This retrospective cohort study shows the role of schools in the spread of an epidemic of mumps among unvaccinated children in a village with low vaccination coverage. When four schools in the same village were compared, the final mumps attack rates were much higher among the unvaccinated children with a connection to a orthodox protestant school than among the other unvaccinated children. Given that the vaccination coverage in the non-orthodox schools was above 90%, the low attack rates among the unvaccinated children with a connection to these schools can probably be attributed to a herd effect .
When the two orthodox protestant schools were compared, the unvaccinated children with a connection to orthodox protestant school A were affected earlier during the epidemic than the unvaccinated children with a connection to the other orthodox protestant school within the same village (i.e., school B). Given that we controlled for possibly confounding factors, this finding shows schools to play a role in the spread of infectious disease among orthodox protestant groups. Schools involve social clustering and, once the mumps has been introduced into a school, it can thus spread more easily among children at the same school than among other children. The school attended by unvaccinated children and their siblings -- together with household size -- thus determined whether the children got the mumps or not and when. And this suggests that school closure can influence the spread of an epidemic within an orthodox protestant population.
The question, of course, is whether or not school closure influences the final outcome of the epidemic. In a simulation study of pandemic influenza, the closing of schools and keeping children at home reduced the final attack rate by 90% -- without the further use of vaccines or antivirals. For this result, however, the children had to be quarantined for the extent of the epidemic, which is given the impact on education not desirable and obviously not achievable in real life .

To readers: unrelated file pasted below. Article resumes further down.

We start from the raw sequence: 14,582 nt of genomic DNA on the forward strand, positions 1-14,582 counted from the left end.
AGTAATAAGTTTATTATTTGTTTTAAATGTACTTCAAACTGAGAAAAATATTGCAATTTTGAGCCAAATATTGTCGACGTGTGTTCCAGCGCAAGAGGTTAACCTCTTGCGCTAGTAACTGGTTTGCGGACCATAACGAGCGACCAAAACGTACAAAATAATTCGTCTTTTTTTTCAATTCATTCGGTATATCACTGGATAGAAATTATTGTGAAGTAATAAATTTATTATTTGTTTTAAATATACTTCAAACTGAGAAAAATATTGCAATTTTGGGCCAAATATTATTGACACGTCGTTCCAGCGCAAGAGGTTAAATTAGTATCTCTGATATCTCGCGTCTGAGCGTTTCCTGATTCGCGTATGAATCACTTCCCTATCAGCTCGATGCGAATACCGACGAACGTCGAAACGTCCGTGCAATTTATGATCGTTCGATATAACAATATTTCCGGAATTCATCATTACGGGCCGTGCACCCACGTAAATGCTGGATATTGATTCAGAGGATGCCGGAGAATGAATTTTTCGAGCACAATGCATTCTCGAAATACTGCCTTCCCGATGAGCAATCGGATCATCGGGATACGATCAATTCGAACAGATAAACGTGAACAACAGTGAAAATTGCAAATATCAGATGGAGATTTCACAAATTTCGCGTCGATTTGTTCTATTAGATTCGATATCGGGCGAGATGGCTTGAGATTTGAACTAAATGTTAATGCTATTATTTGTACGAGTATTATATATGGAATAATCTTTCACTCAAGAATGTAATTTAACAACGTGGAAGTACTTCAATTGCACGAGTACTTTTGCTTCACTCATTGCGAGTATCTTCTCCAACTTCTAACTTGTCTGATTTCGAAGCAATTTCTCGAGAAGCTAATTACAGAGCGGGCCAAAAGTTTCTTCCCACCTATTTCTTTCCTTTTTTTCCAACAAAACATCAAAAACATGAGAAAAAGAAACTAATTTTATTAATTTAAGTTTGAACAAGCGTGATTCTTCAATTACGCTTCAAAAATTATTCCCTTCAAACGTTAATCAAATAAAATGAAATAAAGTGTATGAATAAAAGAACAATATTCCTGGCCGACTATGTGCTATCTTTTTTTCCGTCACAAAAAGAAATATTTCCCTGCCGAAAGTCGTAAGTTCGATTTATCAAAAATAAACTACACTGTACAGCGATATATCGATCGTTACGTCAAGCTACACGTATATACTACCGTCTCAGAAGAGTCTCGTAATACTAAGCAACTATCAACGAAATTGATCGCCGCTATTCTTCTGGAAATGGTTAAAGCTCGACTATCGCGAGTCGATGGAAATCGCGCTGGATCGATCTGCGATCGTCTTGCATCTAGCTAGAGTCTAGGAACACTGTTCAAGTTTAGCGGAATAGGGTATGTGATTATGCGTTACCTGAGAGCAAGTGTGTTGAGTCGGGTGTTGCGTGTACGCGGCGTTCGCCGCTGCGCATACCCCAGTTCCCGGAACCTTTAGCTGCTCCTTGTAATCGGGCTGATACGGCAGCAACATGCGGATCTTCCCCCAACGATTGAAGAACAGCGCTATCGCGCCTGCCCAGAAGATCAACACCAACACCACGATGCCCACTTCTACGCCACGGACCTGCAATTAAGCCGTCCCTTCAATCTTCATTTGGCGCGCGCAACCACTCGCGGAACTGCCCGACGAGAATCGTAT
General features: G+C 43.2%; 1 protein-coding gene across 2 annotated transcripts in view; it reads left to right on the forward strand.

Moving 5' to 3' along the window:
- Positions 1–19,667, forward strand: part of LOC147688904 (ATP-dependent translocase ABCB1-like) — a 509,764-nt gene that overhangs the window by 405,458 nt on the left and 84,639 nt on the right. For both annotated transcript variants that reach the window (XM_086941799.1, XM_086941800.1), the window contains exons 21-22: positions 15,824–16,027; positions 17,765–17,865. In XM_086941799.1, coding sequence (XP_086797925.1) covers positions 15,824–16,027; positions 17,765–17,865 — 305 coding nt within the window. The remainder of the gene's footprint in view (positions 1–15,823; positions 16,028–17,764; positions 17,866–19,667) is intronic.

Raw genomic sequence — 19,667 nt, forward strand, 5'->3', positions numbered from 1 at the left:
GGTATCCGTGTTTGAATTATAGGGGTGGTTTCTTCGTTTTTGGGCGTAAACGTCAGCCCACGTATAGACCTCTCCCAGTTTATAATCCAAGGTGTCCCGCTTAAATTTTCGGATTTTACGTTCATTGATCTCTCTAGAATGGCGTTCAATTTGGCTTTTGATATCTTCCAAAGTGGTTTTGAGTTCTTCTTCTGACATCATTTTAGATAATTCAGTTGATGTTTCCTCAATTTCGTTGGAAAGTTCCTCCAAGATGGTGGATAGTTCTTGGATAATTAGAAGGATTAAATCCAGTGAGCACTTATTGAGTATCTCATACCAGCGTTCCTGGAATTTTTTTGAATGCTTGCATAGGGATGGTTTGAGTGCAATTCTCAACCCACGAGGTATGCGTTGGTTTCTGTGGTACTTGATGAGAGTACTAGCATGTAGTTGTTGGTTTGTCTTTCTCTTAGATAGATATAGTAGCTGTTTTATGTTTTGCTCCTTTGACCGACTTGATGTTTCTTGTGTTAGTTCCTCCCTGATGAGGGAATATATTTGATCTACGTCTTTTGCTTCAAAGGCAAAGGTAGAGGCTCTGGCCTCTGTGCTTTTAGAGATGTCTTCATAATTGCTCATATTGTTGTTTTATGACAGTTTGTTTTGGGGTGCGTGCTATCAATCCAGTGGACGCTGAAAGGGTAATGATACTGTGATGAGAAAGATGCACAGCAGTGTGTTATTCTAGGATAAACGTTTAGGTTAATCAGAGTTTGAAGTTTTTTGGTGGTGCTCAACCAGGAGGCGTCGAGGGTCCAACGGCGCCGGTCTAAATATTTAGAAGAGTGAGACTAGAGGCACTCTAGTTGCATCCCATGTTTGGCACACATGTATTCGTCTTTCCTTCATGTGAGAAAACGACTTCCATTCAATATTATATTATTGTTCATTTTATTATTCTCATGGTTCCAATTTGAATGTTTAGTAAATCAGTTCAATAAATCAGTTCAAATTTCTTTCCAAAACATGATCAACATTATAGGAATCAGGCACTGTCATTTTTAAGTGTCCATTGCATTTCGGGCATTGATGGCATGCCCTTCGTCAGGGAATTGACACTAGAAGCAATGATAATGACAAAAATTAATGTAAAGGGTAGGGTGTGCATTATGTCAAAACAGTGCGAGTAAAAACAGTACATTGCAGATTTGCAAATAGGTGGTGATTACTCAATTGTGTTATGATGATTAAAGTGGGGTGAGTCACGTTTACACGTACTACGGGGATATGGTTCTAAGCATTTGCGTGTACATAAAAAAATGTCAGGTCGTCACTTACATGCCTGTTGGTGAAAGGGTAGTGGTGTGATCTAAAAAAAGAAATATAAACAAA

When considering the effects of school closure, compliance with social distancing during school closure is of critical importance. Recent experiences with school closure for influenza prevention showed the majority of the children to visit at least one social event during the school closure period [22, 23]. Nevertheless, over all contact rates during a school closure period are likely to be considerably lower than during regular school periods. German school children reported four times less contacts on Sundays than on school days, for example .
According to an international diary study about 20% of the contact for people living in the Netherlands is leisure time contact e.g., during sports or other activities . The orthodox protestant way-of-life differs greatly from this, however. For religious reasons, members of this population refrain from sports, cinema, and television . Leisure time activities are nevertheless organized by the churches for such orthodox protestant children, which means that the variable religious denomination can serve as a proxy variable for leisure time activities. In the present study, religious denomination was nevertheless not found to significantly influence the spread of mumps. However, orthodox protestant children will --like other children-- visit family and friends. In the extra leisure time generated by school closure social distancing remains therefore of critical importance.